Dinner at Home with Friends from New York
Friends from New York, in addition to Dr. Big J, who I hadn’t seen in quite a while, came to lunch, and so we pulled out all the stops. The food was pretty much our standard fare, just right when you want to eat well but don’t want to do too much cooking. The great jumbo lump backfin blue channel crab was still wonderfully sweet, although it was toward the end of season in Maryland. Bryan Flannery has branched out, bringing in some hormone-free, wonderfully aged, incredibly marbled wagyu beef from Oregon, and my God, are these sumptuous steaks! I still tend to like my steak very rare, char on the outside, but that technique doesn’t work with wagyu, so I am still playing around with the proper method of grilling it while cutting back on the heat.
The wines were sensational. My guest brought a bottle of the 1975 Dom Pérignon Oenothèque, which is just out of this world. The youthfulness of this 36-year-old Champagne, the freshness and the intensity of flavor are remarkable, and as I was commenting, Richard Geoffroy may well be the world’s greatest winemaker when you consider the quantities of Dom Pérignon that he is responsible for producing.
We then moved to a flight of white Burgundy, some of the best in my cellar, and we were three for four. The first bottle of oxidized Coche-Dury (and I drink a lot of Coche) I have ever had, the 1996 Meursault Rougeots, had a very good cork, terrific fill, but was completely shot, which I found disturbing. That said, the others showed well, including a very strong effort from Raveneau in the bizarre vintage of 2003. The 2003 Chablis Clos had great minerality and crispness, impressive acidity, none of the evolved, advanced character that one often finds in most whites from this vintage, and seemed to have plenty of life left in it. Coche Dury’s 1996 Corton-Charlemagne is legendary, and this bottle was spectacular, with plenty of buttered popcorn, honeysuckle, crushed rock, marmalade notes and great acidity, but wonderful freshness for such a big wine. We finished with what I thought was the best of the four white Burgundies, Lalou Bize-Leroy’s 1989 Puligny-Montrachet Les Folatières. People forget what a great winemaker she is, not only because her wines are super-expensive, but she is not exactly the most accessible person (although it is hard not to have enormous respect for what she has accomplished, and this is the kind of wine she built her reputation on). The youngest wine of all four, and yet the oldest chronologically, this wine was stunningly rich, with notes of roasted hazelnuts, buttered citrus, orange peel, white currants and a flowery note. Sensationally full-bodied, rich and unctuous, yet very light in color, with terrific acidity, this is a striking white Burgundy that has at least another two decades of life left in it.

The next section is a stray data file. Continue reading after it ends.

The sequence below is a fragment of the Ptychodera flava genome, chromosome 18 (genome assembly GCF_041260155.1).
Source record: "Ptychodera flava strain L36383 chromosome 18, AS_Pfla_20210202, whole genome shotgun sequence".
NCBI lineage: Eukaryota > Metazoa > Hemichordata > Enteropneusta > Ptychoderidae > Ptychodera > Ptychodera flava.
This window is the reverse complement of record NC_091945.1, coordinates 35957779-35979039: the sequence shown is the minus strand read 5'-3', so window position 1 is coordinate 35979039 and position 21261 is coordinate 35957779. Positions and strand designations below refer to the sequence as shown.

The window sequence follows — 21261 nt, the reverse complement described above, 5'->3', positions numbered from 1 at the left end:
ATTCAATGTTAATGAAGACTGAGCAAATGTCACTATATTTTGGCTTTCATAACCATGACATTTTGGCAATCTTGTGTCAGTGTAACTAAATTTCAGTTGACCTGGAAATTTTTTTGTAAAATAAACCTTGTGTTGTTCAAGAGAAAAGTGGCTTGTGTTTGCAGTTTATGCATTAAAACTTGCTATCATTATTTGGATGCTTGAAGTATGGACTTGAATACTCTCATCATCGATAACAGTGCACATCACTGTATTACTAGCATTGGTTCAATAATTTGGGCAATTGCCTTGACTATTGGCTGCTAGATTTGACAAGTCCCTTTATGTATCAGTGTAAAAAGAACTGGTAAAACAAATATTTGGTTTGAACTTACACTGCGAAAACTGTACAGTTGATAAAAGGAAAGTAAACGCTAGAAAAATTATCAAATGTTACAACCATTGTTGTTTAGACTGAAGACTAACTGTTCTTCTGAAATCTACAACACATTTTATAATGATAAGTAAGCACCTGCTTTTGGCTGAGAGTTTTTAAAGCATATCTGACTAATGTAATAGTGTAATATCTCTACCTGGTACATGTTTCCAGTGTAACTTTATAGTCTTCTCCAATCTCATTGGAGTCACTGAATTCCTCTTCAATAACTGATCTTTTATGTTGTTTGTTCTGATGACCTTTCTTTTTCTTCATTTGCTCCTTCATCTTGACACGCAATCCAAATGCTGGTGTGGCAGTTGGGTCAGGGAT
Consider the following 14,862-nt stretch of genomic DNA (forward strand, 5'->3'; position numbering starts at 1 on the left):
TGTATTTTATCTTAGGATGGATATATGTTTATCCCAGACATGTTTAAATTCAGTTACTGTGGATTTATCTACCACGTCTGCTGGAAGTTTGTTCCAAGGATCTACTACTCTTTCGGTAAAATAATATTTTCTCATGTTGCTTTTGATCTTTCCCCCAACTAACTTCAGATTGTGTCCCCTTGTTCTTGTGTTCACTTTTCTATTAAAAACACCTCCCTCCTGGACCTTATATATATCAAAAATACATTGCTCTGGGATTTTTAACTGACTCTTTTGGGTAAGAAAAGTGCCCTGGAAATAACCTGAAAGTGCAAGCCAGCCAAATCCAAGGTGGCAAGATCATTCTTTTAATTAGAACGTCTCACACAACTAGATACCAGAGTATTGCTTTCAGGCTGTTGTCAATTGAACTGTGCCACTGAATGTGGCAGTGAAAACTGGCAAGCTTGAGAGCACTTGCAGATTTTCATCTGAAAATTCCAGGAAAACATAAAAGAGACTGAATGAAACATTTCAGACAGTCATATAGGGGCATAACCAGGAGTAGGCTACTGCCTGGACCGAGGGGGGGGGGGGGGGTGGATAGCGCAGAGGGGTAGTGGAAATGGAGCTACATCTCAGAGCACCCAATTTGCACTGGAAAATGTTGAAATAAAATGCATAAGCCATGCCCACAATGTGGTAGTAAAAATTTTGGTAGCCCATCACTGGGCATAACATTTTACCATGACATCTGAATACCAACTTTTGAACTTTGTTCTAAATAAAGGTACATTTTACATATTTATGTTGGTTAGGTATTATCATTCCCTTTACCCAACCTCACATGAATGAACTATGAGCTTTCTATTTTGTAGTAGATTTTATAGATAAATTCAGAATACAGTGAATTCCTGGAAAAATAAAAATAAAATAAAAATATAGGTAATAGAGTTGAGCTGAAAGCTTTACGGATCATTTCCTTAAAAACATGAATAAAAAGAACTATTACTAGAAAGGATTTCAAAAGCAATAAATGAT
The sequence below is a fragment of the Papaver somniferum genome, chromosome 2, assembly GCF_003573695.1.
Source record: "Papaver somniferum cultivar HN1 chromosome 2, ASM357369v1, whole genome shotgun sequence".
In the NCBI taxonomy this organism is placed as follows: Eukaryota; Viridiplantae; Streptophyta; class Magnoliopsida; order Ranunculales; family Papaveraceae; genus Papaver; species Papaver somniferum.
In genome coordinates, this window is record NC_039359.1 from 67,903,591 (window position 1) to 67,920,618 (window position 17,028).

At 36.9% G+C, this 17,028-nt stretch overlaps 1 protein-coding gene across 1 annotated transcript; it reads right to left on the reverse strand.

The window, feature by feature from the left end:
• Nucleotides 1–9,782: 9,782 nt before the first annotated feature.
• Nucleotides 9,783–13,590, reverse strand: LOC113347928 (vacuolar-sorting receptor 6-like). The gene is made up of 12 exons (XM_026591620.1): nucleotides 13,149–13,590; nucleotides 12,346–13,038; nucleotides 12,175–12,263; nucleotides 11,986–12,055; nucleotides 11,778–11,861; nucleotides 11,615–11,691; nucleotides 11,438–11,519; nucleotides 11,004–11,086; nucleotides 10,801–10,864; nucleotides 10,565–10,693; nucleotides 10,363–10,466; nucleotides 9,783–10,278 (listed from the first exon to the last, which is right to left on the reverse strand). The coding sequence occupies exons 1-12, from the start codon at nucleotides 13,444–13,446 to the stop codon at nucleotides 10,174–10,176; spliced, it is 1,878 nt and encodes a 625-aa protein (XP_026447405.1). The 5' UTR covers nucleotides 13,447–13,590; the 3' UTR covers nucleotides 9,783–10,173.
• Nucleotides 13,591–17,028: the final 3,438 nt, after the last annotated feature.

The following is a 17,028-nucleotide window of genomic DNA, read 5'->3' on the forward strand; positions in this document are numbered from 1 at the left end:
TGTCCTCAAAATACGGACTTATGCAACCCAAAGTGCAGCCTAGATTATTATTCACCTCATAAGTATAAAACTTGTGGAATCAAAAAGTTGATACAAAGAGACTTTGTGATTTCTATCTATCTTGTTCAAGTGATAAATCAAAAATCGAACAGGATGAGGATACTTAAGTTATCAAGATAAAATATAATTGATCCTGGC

The red wines were all decanted about three to four hours in advance. All showed well, although the wine that put the 1990s in perspective was the perfect 1982 Lafleur. It has another gear, a level of concentration and complexity that transcends almost any wine I could possibly think of, with perhaps the one exception being the 1990 Beauséjour-Duffau. That great one hit wonder was still the youngest wine in the tasting, but showed incredible raspberry and blueberry notes along with crushed rock and spring flowers. The 1982 Lafleur tasted like a Bordeaux version of a great vintage of Château Rayas from Châteauneuf du Pape, all kirsch, raspberry and licorice but unctuous texture, great freshness, and still an amazing youthfulness for a wine that is going on 30 years of age. Fully mature (and I don’t think it’s going to get any better, although there’s no rush to drink it) is the 1990 Cheval Blanc. Wonderful notes of bay leaf, fresh mint, red and black fruits, forest floor, cedar and earth jump from the glass of this very aromatic wine. Voluptuously textured, full-bodied and luscious, it’s a beauty to drink over the next decade or more.
To reiterate, the 1990 Beauséjour-Duffau continues to live up to its monumental status and is certainly one of the wines I treasure the most in my cellar, even though I will probably end up consuming most of it before it ever hits full maturity. This wine seems to need at least another 5-10 years, although why wait (particularly when you’re in your sixties, because who knows what fate holds for you)? The 1990 Angélus was also very young and backward. It had the densest purple color and was more difficult to coax much from. Other bottles I have had recently were so much more striking and sexy, while this one was virile, masculine, full-bodied, rich, but quite young and hard to penetrate. But then, perhaps I didn’t try too hard, given how good the other four reds were. The 1990 Lafleur was backward as well and seemed somewhat monolithic compared to the 1982, but it was very rich and possessed the tell-tale kirsch, licorice and black raspberry notes, much more minerality, and a firm tannic structure.
The food/wine matchups were stunning, and it was my favorite time to eat and drink, starting at high noon and finishing around five o’clock in the afternoon. That’s what I call a civilized day of life.
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Petit Louis Bistro
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